SD Port Commissioner Earns National Planning Award

By Mark Edward Nero

Port of San Diego Commissioner Ann Moore has been selected by the American Planning Association for the 2016 National Planning Excellence Award for a Planning Advocate.

The Planning Advocate award recognizes citizens or public officials whose work has advanced the cause of planning—the endeavor of creating and enriching communities—and is presented to just one individual nationwide each year.

Moore received the award as the result of her work in launching a planning initiative overseeing the San Diego Bay waterfront.

As chair of the Board of Port Commissioners in 2013, Moore campaigned for a better approach to planning for the port’s 6,000 acres of land and water, which spans five cities. Many previous planning efforts were largely developer driven, posing a challenge in balancing multiple priorities for the greater good.

In launching the Integrated Planning initiative, she focused on ensuring a meaningful civic engagement process. She personally conducted outreach to multiple stakeholders and the general public on the importance of planning for the port, emphasizing that better planning would increase financial return on investment.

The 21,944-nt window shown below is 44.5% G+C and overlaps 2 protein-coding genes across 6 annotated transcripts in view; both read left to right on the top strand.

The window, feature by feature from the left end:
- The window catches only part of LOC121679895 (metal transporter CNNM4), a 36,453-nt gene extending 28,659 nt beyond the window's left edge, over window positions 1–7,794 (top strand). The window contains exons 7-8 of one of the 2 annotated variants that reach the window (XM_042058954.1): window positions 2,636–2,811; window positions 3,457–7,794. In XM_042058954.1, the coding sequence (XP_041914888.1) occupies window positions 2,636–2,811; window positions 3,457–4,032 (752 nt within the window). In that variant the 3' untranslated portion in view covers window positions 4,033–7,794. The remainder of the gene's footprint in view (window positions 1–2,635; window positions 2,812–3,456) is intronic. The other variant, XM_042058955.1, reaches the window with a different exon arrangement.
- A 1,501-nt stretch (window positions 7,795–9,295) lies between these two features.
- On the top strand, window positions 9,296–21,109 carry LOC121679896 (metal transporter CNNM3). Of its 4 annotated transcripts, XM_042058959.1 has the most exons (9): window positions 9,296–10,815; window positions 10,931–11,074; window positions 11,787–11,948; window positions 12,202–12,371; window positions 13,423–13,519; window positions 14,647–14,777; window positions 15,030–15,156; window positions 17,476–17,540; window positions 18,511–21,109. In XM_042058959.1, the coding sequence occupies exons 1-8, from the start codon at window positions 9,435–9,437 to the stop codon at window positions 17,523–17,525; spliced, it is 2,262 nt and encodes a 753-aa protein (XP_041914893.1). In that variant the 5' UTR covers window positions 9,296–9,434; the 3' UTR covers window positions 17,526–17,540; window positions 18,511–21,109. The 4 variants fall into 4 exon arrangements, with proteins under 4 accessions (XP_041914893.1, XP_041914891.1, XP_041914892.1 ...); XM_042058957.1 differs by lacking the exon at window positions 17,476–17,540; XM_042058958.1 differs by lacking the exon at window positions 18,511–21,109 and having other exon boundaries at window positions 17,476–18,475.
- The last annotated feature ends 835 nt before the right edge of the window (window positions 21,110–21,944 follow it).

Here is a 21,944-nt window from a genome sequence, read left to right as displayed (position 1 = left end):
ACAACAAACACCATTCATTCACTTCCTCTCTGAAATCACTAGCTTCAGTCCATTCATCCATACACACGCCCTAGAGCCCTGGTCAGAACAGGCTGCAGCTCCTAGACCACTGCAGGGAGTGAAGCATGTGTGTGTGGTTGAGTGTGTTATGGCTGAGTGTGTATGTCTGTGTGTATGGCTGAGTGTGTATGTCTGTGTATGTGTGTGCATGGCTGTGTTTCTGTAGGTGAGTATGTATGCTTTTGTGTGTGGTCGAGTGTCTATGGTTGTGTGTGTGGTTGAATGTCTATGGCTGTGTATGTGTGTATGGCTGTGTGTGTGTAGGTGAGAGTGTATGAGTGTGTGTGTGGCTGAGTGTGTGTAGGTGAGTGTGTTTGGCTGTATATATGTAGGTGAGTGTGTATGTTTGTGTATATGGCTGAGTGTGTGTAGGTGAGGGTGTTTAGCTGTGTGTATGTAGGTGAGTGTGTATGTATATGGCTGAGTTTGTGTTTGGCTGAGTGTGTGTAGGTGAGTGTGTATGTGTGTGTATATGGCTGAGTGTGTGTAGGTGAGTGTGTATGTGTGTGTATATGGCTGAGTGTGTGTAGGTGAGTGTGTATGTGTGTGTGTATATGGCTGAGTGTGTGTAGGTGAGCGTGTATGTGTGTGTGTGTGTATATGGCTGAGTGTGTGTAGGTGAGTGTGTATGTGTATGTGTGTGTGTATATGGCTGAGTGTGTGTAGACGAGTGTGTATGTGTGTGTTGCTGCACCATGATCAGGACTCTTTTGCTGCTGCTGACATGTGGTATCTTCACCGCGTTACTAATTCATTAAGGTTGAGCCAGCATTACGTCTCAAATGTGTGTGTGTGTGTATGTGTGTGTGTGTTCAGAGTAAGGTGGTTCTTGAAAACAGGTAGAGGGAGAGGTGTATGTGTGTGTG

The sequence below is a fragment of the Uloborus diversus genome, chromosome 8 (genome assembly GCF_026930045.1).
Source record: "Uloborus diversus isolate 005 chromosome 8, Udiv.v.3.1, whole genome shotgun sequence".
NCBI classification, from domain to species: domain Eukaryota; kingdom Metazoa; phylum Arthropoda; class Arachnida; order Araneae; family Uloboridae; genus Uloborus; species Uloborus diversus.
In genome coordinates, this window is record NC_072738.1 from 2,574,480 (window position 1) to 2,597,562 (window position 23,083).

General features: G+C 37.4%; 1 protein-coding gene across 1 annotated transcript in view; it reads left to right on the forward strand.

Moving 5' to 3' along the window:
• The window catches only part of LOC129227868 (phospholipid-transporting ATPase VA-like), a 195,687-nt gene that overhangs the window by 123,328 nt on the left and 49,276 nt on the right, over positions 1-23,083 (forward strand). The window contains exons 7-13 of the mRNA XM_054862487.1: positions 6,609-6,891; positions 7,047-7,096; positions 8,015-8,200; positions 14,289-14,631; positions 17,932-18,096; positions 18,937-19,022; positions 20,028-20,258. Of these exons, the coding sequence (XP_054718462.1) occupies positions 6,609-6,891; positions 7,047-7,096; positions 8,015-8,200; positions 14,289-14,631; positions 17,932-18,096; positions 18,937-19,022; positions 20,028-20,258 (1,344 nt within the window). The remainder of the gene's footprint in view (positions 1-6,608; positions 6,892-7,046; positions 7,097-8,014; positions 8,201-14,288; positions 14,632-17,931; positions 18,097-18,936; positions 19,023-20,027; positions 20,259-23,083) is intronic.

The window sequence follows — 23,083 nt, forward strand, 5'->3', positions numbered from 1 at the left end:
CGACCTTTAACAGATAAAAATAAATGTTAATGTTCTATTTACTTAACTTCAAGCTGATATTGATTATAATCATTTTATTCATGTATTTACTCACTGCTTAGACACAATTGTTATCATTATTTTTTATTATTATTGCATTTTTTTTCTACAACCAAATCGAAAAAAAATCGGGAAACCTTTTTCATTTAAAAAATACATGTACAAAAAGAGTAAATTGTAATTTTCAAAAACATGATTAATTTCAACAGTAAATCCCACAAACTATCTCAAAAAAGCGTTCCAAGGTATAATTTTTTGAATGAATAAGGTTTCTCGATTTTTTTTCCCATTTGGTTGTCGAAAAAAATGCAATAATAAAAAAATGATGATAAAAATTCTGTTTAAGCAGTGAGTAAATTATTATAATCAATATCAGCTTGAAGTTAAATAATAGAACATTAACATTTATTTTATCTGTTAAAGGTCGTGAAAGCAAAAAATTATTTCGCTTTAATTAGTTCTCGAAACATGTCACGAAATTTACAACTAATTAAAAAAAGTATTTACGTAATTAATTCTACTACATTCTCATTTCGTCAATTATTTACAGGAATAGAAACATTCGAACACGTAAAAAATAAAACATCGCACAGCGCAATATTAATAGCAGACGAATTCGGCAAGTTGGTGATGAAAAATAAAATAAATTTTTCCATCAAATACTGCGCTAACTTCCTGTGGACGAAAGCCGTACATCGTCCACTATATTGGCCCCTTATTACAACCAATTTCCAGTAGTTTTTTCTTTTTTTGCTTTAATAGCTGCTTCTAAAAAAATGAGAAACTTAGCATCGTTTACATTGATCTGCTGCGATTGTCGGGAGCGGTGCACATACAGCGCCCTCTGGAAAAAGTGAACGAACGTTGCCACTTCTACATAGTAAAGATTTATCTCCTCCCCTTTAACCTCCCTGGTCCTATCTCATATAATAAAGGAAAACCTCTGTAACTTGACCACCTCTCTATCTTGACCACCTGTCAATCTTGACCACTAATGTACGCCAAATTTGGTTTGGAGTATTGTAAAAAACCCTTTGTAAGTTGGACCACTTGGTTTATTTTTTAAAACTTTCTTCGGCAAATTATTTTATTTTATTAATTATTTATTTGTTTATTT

In August 2014, the Board of Port Commissioners unanimously adopted the Vision Statement and Guiding Principles that Moore helped shepherd.

“Through her tireless and ambitious efforts in creating a proactive, long-term plan for the Port of San Diego, Ann has been instrumental in driving consensus among multiple divergent interests and ensuring a sound vision for the port’s future,” said Port Commissioner Bob Nelson, who nominated Moore for the award.